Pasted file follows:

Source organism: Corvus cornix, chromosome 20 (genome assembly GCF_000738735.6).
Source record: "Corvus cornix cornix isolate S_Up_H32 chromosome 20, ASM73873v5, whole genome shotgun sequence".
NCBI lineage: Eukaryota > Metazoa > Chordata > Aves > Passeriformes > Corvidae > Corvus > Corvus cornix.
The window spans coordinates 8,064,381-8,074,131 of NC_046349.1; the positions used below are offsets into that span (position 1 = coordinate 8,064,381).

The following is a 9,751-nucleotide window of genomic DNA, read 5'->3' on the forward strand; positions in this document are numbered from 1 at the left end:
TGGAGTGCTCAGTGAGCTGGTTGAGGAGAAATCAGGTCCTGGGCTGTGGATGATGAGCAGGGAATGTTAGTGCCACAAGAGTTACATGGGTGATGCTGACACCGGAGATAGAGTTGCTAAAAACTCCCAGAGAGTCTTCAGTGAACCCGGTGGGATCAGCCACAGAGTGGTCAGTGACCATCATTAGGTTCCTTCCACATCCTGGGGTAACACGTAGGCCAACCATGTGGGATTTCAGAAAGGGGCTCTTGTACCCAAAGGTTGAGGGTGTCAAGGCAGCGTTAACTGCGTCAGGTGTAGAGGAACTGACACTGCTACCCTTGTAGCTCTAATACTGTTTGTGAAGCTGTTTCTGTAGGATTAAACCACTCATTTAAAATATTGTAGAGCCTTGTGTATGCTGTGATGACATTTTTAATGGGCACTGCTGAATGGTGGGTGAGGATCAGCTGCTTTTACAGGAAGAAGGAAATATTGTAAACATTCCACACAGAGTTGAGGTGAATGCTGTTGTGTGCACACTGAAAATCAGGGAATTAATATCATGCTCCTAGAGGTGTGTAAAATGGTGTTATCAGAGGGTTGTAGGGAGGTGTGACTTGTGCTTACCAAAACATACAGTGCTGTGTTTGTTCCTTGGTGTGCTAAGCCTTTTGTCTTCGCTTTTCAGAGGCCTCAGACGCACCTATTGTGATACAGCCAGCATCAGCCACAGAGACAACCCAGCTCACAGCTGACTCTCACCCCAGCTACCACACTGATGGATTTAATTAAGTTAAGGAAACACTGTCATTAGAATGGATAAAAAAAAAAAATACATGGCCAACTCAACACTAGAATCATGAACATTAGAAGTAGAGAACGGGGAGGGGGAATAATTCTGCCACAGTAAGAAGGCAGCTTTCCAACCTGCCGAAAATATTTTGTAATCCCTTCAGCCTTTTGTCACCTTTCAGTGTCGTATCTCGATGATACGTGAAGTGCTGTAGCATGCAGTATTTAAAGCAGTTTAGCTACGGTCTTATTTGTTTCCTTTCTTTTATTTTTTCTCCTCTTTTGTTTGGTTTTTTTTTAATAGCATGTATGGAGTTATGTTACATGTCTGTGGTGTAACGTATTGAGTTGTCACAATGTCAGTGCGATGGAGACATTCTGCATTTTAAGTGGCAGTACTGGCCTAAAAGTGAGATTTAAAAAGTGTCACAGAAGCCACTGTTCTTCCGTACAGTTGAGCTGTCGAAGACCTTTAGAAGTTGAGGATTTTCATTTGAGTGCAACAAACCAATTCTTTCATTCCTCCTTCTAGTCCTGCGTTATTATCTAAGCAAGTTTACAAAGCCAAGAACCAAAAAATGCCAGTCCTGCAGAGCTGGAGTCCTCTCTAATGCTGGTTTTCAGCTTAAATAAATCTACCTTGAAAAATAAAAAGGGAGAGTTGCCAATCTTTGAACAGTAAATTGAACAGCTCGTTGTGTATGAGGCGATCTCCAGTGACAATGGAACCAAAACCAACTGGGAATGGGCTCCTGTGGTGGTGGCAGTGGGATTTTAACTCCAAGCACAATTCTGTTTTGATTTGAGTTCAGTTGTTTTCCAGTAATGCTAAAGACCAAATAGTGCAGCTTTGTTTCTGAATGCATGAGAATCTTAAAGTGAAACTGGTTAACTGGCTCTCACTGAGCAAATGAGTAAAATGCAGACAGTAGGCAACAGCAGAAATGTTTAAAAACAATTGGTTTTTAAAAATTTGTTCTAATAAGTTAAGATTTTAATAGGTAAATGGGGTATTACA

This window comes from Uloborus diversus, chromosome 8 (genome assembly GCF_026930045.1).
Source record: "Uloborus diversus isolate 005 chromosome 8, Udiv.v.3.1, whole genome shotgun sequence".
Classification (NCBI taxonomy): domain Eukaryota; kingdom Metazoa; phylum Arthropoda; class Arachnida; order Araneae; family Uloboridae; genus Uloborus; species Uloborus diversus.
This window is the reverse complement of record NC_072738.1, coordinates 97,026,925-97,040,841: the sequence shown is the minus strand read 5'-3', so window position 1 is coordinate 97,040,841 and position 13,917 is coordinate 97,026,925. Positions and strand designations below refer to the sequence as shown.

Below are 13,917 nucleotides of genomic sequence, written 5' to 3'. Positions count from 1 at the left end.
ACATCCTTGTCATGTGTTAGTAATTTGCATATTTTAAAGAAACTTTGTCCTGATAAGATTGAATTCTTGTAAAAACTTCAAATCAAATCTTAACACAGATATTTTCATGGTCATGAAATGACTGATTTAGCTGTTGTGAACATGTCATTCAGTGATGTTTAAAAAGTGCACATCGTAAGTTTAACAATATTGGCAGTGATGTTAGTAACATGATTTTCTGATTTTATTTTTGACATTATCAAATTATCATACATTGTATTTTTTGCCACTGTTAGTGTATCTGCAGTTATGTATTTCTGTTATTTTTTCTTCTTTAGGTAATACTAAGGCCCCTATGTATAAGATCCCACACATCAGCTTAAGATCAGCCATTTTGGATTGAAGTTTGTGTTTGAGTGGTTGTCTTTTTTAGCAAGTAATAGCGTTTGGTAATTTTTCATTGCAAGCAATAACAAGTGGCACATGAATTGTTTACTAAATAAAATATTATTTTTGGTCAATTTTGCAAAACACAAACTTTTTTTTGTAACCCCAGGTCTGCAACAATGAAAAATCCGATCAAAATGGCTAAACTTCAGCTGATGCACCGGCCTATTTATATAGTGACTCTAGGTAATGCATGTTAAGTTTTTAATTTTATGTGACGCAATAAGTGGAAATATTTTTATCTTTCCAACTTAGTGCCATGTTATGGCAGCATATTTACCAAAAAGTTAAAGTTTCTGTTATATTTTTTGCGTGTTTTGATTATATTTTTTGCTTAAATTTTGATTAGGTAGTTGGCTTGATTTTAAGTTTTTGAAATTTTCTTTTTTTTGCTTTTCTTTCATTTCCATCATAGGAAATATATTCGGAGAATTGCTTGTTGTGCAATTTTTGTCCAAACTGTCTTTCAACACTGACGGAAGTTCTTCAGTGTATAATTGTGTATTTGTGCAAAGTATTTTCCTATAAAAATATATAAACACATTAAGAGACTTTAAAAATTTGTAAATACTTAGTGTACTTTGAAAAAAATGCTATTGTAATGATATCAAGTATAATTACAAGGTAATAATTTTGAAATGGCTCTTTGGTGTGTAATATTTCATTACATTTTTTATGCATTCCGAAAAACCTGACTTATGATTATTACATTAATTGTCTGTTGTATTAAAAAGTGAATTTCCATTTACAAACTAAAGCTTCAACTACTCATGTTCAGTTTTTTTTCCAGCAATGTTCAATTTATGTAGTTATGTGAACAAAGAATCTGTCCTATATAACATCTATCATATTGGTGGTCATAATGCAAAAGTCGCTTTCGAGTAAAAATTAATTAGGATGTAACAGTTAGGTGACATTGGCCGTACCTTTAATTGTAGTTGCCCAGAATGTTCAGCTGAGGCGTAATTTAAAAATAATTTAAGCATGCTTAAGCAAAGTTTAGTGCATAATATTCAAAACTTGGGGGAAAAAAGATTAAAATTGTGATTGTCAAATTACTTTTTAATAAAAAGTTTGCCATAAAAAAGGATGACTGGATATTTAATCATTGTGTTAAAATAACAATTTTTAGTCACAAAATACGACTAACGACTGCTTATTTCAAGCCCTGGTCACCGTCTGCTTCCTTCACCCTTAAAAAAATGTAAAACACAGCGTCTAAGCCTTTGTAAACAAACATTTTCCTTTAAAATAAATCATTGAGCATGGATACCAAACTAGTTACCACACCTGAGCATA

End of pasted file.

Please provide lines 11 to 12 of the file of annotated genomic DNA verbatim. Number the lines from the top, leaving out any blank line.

Below are 13,917 nucleotides of genomic sequence, written 5' to 3'. Positions count from 1 at the left end.
ACATCCTTGTCATGTGTTAGTAATTTGCATATTTTAAAGAAACTTTGTCCTGATAAGATTGAATTCTTGTAAAAACTTCAAATCAAATCTTAACACAGATATTTTCATGGTCATGAAATGACTGATTTAGCTGTTGTGAACATGTCATTCAGTGATGTTTAAAAAGTGCACATCGTAAGTTTAACAATATTGGCAGTGATGTTAGTAACATGATTTTCTGATTTTATTTTTGACATTATCAAATTATCATACATTGTATTTTTTGCCACTGTTAGTGTATCTGCAGTTATGTATTTCTGTTATTTTTTCTTCTTTAGGTAATACTAAGGCCCCTATGTATAAGATCCCACACATCAGCTTAAGATCAGCCATTTTGGATTGAAGTTTGTGTTTGAGTGGTTGTCTTTTTTAGCAAGTAATAGCGTTTGGTAATTTTTCATTGCAAGCAATAACAAGTGGCACATGAATTGTTTACTAAATAAAATATTATTTTTGGTCAATTTTGCAAAACACAAACTTTTTTTTGTAACCCCAGGTCTGCAACAATGAAAAATCCGATCAAAATGGCTAAACTTCAGCTGATGCACCGGCCTATTTATATAGTGACTCTAGGTAATGCATGTTAAGTTTTTAATTTTATGTGACGCAATAAGTGGAAATATTTTTATCTTTCCAACTTAGTGCCATGTTATGGCAGCATATTTACCAAAAAGTTAAAGTTTCTGTTATATTTTTTGCGTGTTTTGATTATATTTTTTGCTTAAATTTTGATTAGGTAGTTGGCTTGATTTTAAGTTTTTGAAATTTTCTTTTTTTTGCTTTTCTTTCATTTCCATCATAGGAAATATATTCGGAGAATTGCTTGTTGTGCAATTTTTGTCCAAACTGTCTTTCAACACTGACGGAAGTTCTTCAGTGTATAATTGTGTATTTGTGCAAAGTATTTTCCTATAAAAATATATAAACACATTAAGAGACTTTAAAAATTTGTAAATACTTAGTGTACTTTGAAAAAAATGCTATTGTAATGATATCAAGTATAATTACAAGGTAATAATTTTGAAATGGCTCTTTGGTGTGTAATATTTCATTACATTTTTTATGCATTCCGAAAAACCTGACTTATGATTATTACATTAATTGTCTGTTGTATTAAAAAGTGAATTTCCATTTACAAACTAAAGCTTCAACTACTCATGTTCAGTTTTTTTTCCAGCAATGTTCAATTTATGTAGTTATGTGAACAAAGAATCTGTCCTATATAACATCTATCATATTGGTGGTCATAATGCAAAAGTCGCTTTCGAGTAAAAATTAATTAGGATGTAACAGTTAGGTGACATTGGCCGTACCTTTAATTGTAGTTGCCCAGAATGTTCAGCTGAGGCGTAATTTAAAAATAATTTAAGCATGCTTAAGCAAAGTTTAGTGCATAATATTCAAAACTTGGGGGAAAAAAGATTAAAATTGTGATTGTCAAATTACTTTTTAATAAAAAGTTTGCCATAAAAAAGGATGACTGGATATTTAATCATTGTGTTAAAATAACAATTTTTAGTCACAAAATACGACTAACGACTGCTTATTTCAAGCCCTGGTCACCGTCTGCTTCCTTCACCCTTAAAAAAATGTAAAACACAGCGTCTAAGCCTTTGTAAACAAACATTTTCCTTTAAAATAAATCATTGAGCATGGATACCAAACTAGTTACCACACCTGAGCATA